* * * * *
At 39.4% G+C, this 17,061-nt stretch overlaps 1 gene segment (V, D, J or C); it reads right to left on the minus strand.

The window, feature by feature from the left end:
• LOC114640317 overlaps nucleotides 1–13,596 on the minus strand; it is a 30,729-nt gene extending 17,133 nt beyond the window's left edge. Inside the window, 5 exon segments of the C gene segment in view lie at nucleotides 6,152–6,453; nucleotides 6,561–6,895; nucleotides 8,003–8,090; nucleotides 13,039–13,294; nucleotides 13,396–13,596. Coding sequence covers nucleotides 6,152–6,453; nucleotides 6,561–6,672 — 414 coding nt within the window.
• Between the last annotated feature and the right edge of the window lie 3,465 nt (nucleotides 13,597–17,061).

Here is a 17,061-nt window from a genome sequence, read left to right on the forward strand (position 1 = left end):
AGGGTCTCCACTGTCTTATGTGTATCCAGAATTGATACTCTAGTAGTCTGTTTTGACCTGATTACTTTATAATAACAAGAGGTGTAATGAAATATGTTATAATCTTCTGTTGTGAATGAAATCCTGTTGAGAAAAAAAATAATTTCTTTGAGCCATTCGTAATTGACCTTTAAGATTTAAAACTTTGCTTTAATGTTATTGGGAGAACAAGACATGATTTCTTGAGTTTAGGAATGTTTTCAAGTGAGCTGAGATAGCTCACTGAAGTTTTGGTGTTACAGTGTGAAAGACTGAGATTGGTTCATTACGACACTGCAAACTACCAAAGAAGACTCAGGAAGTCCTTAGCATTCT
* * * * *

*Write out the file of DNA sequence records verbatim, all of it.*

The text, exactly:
At 39.4% G+C, this 17,061-nt stretch overlaps 1 gene segment (V, D, J or C); it reads right to left on the minus strand.

The window, feature by feature from the left end:
• LOC114640317 overlaps nucleotides 1–13,596 on the minus strand; it is a 30,729-nt gene extending 17,133 nt beyond the window's left edge. Inside the window, 5 exon segments of the C gene segment in view lie at nucleotides 6,152–6,453; nucleotides 6,561–6,895; nucleotides 8,003–8,090; nucleotides 13,039–13,294; nucleotides 13,396–13,596. Coding sequence covers nucleotides 6,152–6,453; nucleotides 6,561–6,672 — 414 coding nt within the window.
• Between the last annotated feature and the right edge of the window lie 3,465 nt (nucleotides 13,597–17,061).

Here is a 17,061-nt window from a genome sequence, read left to right on the forward strand (position 1 = left end):
AGGGTCTCCACTGTCTTATGTGTATCCAGAATTGATACTCTAGTAGTCTGTTTTGACCTGATTACTTTATAATAACAAGAGGTGTAATGAAATATGTTATAATCTTCTGTTGTGAATGAAATCCTGTTGAGAAAAAAAATAATTTCTTTGAGCCATTCGTAATTGACCTTTAAGATTTAAAACTTTGCTTTAATGTTATTGGGAGAACAAGACATGATTTCTTGAGTTTAGGAATGTTTTCAAGTGAGCTGAGATAGCTCACTGAAGTTTTGGTGTTACAGTGTGAAAGACTGAGATTGGTTCATTACGACACTGCAAACTACCAAAGAAGACTCAGGAAGTCCTTAGCATTCT